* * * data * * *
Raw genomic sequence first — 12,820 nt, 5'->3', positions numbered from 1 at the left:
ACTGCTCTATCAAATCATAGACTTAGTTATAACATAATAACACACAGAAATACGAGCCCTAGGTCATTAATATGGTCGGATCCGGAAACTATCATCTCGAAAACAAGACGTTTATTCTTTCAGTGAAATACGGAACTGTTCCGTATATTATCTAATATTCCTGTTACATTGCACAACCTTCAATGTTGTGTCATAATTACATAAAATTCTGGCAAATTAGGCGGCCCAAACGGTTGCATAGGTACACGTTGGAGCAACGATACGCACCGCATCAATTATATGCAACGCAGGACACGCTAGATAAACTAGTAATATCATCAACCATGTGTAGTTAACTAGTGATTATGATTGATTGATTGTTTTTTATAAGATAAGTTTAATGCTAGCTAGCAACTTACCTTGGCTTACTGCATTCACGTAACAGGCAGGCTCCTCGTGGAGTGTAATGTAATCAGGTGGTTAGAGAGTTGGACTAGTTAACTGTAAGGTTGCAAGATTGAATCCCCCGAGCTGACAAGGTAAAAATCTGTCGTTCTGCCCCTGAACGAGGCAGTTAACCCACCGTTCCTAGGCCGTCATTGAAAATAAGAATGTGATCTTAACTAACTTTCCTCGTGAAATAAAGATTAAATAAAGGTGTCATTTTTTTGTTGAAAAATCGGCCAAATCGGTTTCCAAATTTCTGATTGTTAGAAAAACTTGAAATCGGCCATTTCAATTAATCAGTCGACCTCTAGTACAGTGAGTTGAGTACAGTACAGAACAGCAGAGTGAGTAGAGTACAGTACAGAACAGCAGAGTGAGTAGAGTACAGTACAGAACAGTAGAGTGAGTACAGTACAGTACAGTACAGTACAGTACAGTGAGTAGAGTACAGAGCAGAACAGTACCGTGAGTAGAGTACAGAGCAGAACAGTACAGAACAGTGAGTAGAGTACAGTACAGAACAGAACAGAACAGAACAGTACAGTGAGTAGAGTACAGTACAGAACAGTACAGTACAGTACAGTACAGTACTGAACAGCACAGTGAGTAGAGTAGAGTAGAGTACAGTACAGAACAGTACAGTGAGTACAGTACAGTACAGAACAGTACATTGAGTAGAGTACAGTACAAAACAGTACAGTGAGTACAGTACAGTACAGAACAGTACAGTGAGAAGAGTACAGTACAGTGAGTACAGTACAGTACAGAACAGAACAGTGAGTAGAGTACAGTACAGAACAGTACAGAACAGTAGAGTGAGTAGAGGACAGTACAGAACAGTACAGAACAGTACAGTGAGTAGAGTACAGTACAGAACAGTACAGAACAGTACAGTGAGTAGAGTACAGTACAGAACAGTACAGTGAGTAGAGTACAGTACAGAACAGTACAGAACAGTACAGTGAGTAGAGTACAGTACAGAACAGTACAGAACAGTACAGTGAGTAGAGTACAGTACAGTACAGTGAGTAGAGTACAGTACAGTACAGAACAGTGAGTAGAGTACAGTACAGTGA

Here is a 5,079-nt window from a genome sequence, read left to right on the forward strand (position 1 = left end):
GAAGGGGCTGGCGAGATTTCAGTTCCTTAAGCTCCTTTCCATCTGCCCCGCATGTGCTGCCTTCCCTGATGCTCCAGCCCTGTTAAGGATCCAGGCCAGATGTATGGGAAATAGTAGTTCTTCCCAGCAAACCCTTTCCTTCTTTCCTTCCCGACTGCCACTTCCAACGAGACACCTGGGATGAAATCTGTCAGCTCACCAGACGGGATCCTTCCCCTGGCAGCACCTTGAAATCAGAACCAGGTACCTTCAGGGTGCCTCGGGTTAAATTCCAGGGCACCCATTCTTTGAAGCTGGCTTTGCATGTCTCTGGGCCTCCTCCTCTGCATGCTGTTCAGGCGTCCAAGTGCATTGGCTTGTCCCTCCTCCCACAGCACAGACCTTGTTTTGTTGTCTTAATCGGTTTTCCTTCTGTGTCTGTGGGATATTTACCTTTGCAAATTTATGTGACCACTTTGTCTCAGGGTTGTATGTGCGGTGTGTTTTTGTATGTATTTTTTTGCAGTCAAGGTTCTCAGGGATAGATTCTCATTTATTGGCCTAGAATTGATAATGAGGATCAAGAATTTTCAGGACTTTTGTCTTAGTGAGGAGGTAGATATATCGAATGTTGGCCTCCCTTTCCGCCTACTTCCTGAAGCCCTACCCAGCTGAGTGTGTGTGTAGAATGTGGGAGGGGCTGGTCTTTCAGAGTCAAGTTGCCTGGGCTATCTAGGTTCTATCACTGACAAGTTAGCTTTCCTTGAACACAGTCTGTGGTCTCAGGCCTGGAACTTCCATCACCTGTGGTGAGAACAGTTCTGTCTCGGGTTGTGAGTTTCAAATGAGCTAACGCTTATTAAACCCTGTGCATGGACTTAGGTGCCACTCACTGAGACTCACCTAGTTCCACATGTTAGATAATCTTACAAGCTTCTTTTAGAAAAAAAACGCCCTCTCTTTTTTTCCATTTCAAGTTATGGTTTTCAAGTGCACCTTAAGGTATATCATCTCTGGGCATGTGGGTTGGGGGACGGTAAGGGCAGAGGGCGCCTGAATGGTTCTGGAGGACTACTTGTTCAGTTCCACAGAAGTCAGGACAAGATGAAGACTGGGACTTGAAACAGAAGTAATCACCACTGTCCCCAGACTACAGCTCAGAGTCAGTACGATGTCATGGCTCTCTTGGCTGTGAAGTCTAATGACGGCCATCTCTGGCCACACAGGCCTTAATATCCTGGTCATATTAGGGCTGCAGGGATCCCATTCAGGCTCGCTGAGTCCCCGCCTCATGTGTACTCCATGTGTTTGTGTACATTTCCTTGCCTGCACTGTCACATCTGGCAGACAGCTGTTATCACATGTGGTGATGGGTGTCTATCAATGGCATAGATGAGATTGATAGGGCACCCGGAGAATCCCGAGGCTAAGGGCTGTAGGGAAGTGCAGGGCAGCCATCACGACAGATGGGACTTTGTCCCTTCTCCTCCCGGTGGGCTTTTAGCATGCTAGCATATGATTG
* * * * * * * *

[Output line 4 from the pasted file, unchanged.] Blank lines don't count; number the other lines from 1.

GAAGGGGCTGGCGAGATTTCAGTTCCTTAAGCTCCTTTCCATCTGCCCCGCATGTGCTGCCTTCCCTGATGCTCCAGCCCTGTTAAGGATCCAGGCCAGATGTATGGGAAATAGTAGTTCTTCCCAGCAAACCCTTTCCTTCTTTCCTTCCCGACTGCCACTTCCAACGAGACACCTGGGATGAAATCTGTCAGCTCACCAGACGGGATCCTTCCCCTGGCAGCACCTTGAAATCAGAACCAGGTACCTTCAGGGTGCCTCGGGTTAAATTCCAGGGCACCCATTCTTTGAAGCTGGCTTTGCATGTCTCTGGGCCTCCTCCTCTGCATGCTGTTCAGGCGTCCAAGTGCATTGGCTTGTCCCTCCTCCCACAGCACAGACCTTGTTTTGTTGTCTTAATCGGTTTTCCTTCTGTGTCTGTGGGATATTTACCTTTGCAAATTTATGTGACCACTTTGTCTCAGGGTTGTATGTGCGGTGTGTTTTTGTATGTATTTTTTTGCAGTCAAGGTTCTCAGGGATAGATTCTCATTTATTGGCCTAGAATTGATAATGAGGATCAAGAATTTTCAGGACTTTTGTCTTAGTGAGGAGGTAGATATATCGAATGTTGGCCTCCCTTTCCGCCTACTTCCTGAAGCCCTACCCAGCTGAGTGTGTGTGTAGAATGTGGGAGGGGCTGGTCTTTCAGAGTCAAGTTGCCTGGGCTATCTAGGTTCTATCACTGACAAGTTAGCTTTCCTTGAACACAGTCTGTGGTCTCAGGCCTGGAACTTCCATCACCTGTGGTGAGAACAGTTCTGTCTCGGGTTGTGAGTTTCAAATGAGCTAACGCTTATTAAACCCTGTGCATGGACTTAGGTGCCACTCACTGAGACTCACCTAGTTCCACATGTTAGATAATCTTACAAGCTTCTTTTAGAAAAAAAACGCCCTCTCTTTTTTTCCATTTCAAGTTATGGTTTTCAAGTGCACCTTAAGGTATATCATCTCTGGGCATGTGGGTTGGGGGACGGTAAGGGCAGAGGGCGCCTGAATGGTTCTGGAGGACTACTTGTTCAGTTCCACAGAAGTCAGGACAAGATGAAGACTGGGACTTGAAACAGAAGTAATCACCACTGTCCCCAGACTACAGCTCAGAGTCAGTACGATGTCATGGCTCTCTTGGCTGTGAAGTCTAATGACGGCCATCTCTGGCCACACAGGCCTTAATATCCTGGTCATATTAGGGCTGCAGGGATCCCATTCAGGCTCGCTGAGTCCCCGCCTCATGTGTACTCCATGTGTTTGTGTACATTTCCTTGCCTGCACTGTCACATCTGGCAGACAGCTGTTATCACATGTGGTGATGGGTGTCTATCAATGGCATAGATGAGATTGATAGGGCACCCGGAGAATCCCGAGGCTAAGGGCTGTAGGGAAGTGCAGGGCAGCCATCACGACAGATGGGACTTTGTCCCTTCTCCTCCCGGTGGGCTTTTAGCATGCTAGCATATGATTG